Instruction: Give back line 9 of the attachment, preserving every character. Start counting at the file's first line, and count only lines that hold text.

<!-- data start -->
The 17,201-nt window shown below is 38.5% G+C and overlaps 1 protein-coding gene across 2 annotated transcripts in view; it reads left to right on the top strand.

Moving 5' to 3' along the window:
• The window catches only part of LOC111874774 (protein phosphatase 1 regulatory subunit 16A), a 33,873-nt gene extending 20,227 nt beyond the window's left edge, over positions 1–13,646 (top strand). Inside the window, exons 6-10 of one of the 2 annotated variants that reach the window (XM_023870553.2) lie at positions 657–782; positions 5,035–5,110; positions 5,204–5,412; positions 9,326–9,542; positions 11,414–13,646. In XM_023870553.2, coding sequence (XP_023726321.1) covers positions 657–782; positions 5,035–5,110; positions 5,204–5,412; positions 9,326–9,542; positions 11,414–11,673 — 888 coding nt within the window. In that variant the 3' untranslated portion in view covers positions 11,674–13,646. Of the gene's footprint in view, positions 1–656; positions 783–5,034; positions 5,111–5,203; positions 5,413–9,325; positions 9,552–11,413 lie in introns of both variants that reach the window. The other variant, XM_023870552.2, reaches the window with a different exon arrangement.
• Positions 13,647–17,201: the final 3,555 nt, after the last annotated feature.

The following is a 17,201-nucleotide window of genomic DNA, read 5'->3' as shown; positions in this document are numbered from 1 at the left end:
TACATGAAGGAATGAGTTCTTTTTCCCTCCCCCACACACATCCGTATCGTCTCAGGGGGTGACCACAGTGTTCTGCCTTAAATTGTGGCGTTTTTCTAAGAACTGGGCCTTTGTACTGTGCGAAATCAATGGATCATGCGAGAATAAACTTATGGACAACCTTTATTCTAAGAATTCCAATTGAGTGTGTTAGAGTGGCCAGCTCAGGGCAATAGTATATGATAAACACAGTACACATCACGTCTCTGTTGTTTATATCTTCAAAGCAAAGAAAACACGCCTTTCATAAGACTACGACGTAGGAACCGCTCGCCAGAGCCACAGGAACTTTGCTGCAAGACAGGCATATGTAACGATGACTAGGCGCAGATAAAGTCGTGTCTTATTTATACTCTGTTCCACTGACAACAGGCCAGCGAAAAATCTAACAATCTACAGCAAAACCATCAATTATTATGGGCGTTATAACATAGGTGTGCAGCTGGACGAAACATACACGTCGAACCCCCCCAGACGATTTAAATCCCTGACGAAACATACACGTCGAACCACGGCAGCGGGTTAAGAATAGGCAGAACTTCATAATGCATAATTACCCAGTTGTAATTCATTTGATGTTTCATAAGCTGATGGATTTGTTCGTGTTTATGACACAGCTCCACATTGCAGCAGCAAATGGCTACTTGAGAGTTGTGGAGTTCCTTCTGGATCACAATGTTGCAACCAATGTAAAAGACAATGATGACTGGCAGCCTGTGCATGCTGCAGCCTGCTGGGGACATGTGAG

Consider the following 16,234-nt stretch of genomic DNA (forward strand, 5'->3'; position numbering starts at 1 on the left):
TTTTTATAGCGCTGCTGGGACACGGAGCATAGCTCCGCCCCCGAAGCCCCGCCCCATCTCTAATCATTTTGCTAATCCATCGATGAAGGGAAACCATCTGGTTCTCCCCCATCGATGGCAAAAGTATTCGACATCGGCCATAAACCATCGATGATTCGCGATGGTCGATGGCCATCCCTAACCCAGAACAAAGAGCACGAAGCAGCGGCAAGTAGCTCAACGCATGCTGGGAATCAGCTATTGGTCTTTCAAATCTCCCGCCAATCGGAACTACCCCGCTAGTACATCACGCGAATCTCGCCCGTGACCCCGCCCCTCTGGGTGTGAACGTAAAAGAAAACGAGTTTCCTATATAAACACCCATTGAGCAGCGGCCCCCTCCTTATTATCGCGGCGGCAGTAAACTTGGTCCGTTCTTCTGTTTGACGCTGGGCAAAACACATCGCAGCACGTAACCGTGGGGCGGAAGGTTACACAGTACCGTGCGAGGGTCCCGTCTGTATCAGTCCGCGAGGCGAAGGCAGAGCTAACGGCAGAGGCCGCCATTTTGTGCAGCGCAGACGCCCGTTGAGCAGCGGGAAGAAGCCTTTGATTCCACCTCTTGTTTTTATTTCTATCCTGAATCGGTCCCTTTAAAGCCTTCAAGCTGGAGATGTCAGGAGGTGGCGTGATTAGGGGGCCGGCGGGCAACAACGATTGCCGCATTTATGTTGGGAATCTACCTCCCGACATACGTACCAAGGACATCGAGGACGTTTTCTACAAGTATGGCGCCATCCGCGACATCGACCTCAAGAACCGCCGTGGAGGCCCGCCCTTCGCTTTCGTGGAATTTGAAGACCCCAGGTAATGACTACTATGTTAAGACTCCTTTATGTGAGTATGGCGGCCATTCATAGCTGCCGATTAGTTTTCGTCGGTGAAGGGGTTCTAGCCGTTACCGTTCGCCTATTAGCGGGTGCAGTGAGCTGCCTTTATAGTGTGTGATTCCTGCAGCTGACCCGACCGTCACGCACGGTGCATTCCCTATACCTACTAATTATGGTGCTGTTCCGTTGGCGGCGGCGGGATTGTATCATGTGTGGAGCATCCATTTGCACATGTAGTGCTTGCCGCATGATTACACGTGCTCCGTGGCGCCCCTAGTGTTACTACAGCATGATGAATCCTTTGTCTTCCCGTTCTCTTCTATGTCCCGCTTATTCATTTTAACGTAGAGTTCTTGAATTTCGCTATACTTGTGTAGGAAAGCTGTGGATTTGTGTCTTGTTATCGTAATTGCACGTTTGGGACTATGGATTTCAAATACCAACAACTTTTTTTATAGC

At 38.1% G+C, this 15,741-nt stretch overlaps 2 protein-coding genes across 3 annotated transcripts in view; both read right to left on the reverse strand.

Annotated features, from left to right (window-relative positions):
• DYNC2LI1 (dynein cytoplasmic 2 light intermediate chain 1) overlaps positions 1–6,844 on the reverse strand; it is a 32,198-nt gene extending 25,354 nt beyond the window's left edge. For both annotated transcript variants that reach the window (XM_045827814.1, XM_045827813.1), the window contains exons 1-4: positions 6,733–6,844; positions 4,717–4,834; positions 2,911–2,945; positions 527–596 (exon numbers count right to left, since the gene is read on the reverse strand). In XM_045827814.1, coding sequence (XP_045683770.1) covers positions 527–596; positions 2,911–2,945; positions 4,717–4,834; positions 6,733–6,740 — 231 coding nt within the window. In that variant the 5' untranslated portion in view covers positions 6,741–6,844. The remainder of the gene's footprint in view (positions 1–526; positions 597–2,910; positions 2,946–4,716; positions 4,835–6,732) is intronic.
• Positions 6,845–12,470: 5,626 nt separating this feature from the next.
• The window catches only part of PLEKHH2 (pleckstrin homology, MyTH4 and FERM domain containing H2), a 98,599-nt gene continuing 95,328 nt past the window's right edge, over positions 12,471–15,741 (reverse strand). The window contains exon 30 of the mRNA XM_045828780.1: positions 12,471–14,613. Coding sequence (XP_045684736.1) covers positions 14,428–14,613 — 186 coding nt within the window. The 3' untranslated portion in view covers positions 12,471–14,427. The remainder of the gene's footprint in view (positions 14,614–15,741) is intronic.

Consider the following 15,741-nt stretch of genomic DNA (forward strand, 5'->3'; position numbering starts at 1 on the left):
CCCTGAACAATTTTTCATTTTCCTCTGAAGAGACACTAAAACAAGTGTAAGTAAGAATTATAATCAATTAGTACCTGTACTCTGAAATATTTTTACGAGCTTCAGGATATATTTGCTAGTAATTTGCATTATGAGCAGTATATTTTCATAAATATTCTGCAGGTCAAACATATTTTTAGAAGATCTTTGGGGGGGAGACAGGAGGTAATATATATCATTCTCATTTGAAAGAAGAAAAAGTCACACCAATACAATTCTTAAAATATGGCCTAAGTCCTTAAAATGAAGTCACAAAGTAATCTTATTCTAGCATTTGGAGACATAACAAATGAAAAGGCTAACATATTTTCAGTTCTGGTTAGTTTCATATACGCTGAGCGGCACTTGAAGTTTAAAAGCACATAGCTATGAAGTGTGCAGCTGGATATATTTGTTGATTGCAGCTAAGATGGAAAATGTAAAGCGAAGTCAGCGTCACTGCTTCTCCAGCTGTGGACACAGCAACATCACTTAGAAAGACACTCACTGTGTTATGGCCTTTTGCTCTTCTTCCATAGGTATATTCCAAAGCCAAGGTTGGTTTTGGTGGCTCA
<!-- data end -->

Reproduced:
At 38.1% G+C, this 15,741-nt stretch overlaps 2 protein-coding genes across 3 annotated transcripts in view; both read right to left on the reverse strand.